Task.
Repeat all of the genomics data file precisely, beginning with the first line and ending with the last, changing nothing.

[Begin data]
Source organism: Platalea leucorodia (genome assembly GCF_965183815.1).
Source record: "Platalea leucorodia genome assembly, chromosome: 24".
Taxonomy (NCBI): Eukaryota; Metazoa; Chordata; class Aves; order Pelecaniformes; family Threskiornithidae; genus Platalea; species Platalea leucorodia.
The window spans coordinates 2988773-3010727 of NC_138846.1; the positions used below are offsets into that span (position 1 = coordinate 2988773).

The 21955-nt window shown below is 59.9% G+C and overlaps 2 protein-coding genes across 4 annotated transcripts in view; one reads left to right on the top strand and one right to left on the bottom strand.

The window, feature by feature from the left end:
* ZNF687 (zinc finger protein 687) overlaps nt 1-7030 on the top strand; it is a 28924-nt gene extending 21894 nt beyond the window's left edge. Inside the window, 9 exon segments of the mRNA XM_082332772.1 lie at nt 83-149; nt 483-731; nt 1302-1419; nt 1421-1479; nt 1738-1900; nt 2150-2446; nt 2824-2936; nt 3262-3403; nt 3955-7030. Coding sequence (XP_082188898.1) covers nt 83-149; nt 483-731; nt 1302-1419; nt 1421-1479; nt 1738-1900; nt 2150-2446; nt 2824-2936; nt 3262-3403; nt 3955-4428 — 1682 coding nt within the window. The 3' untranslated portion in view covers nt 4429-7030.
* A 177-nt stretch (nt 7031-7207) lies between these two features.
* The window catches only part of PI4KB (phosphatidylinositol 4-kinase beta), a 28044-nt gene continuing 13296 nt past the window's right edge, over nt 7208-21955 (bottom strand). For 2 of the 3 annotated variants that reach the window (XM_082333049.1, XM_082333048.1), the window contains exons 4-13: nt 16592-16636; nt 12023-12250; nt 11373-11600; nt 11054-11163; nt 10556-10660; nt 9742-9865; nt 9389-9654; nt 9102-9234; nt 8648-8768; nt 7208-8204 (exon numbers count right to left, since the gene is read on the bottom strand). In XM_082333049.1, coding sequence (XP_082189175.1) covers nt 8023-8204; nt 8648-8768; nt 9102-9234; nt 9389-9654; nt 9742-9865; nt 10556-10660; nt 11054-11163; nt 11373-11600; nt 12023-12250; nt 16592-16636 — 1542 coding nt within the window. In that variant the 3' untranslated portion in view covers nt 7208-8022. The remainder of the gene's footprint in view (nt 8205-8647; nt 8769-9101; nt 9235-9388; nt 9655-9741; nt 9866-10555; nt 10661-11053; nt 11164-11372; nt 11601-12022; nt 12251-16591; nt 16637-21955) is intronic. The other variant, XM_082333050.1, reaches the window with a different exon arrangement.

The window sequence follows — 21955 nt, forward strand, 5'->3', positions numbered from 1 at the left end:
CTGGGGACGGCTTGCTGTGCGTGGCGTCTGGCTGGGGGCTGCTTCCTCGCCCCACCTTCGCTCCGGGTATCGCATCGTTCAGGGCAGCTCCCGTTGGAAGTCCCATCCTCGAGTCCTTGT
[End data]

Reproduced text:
Source organism: Platalea leucorodia (genome assembly GCF_965183815.1).
Source record: "Platalea leucorodia genome assembly, chromosome: 24".
Taxonomy (NCBI): Eukaryota; Metazoa; Chordata; class Aves; order Pelecaniformes; family Threskiornithidae; genus Platalea; species Platalea leucorodia.
The window spans coordinates 2988773-3010727 of NC_138846.1; the positions used below are offsets into that span (position 1 = coordinate 2988773).

The 21955-nt window shown below is 59.9% G+C and overlaps 2 protein-coding genes across 4 annotated transcripts in view; one reads left to right on the top strand and one right to left on the bottom strand.

The window, feature by feature from the left end:
* ZNF687 (zinc finger protein 687) overlaps nt 1-7030 on the top strand; it is a 28924-nt gene extending 21894 nt beyond the window's left edge. Inside the window, 9 exon segments of the mRNA XM_082332772.1 lie at nt 83-149; nt 483-731; nt 1302-1419; nt 1421-1479; nt 1738-1900; nt 2150-2446; nt 2824-2936; nt 3262-3403; nt 3955-7030. Coding sequence (XP_082188898.1) covers nt 83-149; nt 483-731; nt 1302-1419; nt 1421-1479; nt 1738-1900; nt 2150-2446; nt 2824-2936; nt 3262-3403; nt 3955-4428 — 1682 coding nt within the window. The 3' untranslated portion in view covers nt 4429-7030.
* A 177-nt stretch (nt 7031-7207) lies between these two features.
* The window catches only part of PI4KB (phosphatidylinositol 4-kinase beta), a 28044-nt gene continuing 13296 nt past the window's right edge, over nt 7208-21955 (bottom strand). For 2 of the 3 annotated variants that reach the window (XM_082333049.1, XM_082333048.1), the window contains exons 4-13: nt 16592-16636; nt 12023-12250; nt 11373-11600; nt 11054-11163; nt 10556-10660; nt 9742-9865; nt 9389-9654; nt 9102-9234; nt 8648-8768; nt 7208-8204 (exon numbers count right to left, since the gene is read on the bottom strand). In XM_082333049.1, coding sequence (XP_082189175.1) covers nt 8023-8204; nt 8648-8768; nt 9102-9234; nt 9389-9654; nt 9742-9865; nt 10556-10660; nt 11054-11163; nt 11373-11600; nt 12023-12250; nt 16592-16636 — 1542 coding nt within the window. In that variant the 3' untranslated portion in view covers nt 7208-8022. The remainder of the gene's footprint in view (nt 8205-8647; nt 8769-9101; nt 9235-9388; nt 9655-9741; nt 9866-10555; nt 10661-11053; nt 11164-11372; nt 11601-12022; nt 12251-16591; nt 16637-21955) is intronic. The other variant, XM_082333050.1, reaches the window with a different exon arrangement.

The window sequence follows — 21955 nt, forward strand, 5'->3', positions numbered from 1 at the left end:
CTGGGGACGGCTTGCTGTGCGTGGCGTCTGGCTGGGGGCTGCTTCCTCGCCCCACCTTCGCTCCGGGTATCGCATCGTTCAGGGCAGCTCCCGTTGGAAGTCCCATCCTCGAGTCCTTGT